New York City voters approved three ballot questions on Tuesday concerning race proposed by the city’s Racial Justice Commission.

Former NYC Mayor Bill de Blasio established the commission in 2021 as a “temporary appointed government body that is tasked with reviewing the entire City Charter and proposing amendments,” according to the commission’s 2021 final report. 

One of the ballot measures approved in the Nov. 8 election creates a permanent Office of Racial Equity within the city government, along with a Racial Equity Commission to establish priorities and “review agency and citywide Racial Equity Plans.”

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Another ballot measure added a preamble to the city’s charter stating that New York City “must strive to remedy ‘past and continuing harms and to reconstruct, revise, and reimagine our foundations, structures, institutions, and laws to promote justice and equity for all New Yorkers.’”

Former New York City Mayor Bill de Blasio in New York.
(Reuters)

The third successful ballot measure proposed by the Racial Justice Commission mandates that the city draw up a yearly “True Cost of Living” measurement to look into the true cost of city living, including housing, childcare, food and other factors.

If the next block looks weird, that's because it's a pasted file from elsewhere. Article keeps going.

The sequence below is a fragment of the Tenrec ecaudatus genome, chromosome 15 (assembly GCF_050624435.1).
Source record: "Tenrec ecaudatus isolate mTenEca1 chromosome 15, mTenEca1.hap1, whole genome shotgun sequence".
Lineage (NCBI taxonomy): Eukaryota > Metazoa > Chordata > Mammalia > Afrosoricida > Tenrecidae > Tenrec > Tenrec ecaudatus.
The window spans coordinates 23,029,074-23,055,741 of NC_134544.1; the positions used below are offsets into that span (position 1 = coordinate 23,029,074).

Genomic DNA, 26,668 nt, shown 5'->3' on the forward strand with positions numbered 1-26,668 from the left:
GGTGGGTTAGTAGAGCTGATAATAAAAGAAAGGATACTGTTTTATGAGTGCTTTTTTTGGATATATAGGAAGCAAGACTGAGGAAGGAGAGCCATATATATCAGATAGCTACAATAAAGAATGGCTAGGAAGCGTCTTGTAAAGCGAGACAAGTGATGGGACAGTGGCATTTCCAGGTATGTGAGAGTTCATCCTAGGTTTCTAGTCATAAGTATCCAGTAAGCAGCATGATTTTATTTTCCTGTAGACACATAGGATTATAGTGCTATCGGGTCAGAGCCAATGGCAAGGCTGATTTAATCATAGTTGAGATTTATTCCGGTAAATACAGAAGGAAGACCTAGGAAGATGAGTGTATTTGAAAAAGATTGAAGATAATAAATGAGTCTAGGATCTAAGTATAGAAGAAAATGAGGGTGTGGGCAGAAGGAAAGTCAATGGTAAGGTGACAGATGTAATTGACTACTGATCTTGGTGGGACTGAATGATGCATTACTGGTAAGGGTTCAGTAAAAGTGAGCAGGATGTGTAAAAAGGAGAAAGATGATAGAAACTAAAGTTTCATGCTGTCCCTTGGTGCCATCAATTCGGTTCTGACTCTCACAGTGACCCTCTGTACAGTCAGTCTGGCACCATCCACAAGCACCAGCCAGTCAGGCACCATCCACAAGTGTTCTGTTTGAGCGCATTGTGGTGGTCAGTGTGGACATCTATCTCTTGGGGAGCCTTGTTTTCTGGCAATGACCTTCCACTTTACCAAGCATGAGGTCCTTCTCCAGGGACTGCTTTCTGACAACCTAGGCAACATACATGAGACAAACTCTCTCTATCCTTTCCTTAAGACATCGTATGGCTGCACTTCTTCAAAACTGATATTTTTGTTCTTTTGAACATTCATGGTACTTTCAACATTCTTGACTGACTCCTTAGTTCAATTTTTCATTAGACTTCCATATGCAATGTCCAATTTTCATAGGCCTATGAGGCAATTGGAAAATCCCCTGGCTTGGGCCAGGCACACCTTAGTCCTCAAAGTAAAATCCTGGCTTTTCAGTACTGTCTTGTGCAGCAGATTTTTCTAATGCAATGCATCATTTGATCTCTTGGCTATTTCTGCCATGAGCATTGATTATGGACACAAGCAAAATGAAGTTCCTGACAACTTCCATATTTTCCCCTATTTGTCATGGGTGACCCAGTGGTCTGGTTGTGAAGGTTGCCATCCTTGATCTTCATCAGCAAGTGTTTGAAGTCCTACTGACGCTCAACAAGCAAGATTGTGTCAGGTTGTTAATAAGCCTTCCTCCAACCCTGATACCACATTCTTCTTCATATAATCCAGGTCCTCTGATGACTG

The commission promised to investigate “structural racism within NYC… to identify structural barriers facing Black, Indigenous, Latinx, Asian, Pacific Islander, Middle Eastern and all People of Color (BIPOC*) in NYC and, based on community input, has put forward Ballot Questions aimed at eliminating barriers and promoting racial equity.”

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In its “recommendations” section, it advocates for “public naming and acknowledgment of past harms and traumas” in the form of “public apologies, and reparative actions.” In creating the commission, de Blasio likened the commission’s role in NYC to the Truth and Reconciliation Commission established in Apartheid South Africa.

Voters fill out their ballots before bringing them to counting machines at a polling site in the Brooklyn Museum as the doors open for the midterm election, Tuesday, Nov. 8, 2022, in the Brooklyn borough of New York. 

Voters fill out their ballots before bringing them to counting machines at a polling site in the Brooklyn Museum as the doors open for the midterm election, Tuesday, Nov. 8, 2022, in the Brooklyn borough of New York. 
(AP Photo/John Minchillo)

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“That got to the whole impact that apartheid had on that society, and then talked about everything and acted on everything that needed to be different. Well, that’s what we are going to do here in New York City. We are going to systematically look at the history of racism in this city, the way it lives today, the structural and institutional reality of racism,” de Blasio said in 2021.

Fox News’ Thomas Phippen contributed to this report.

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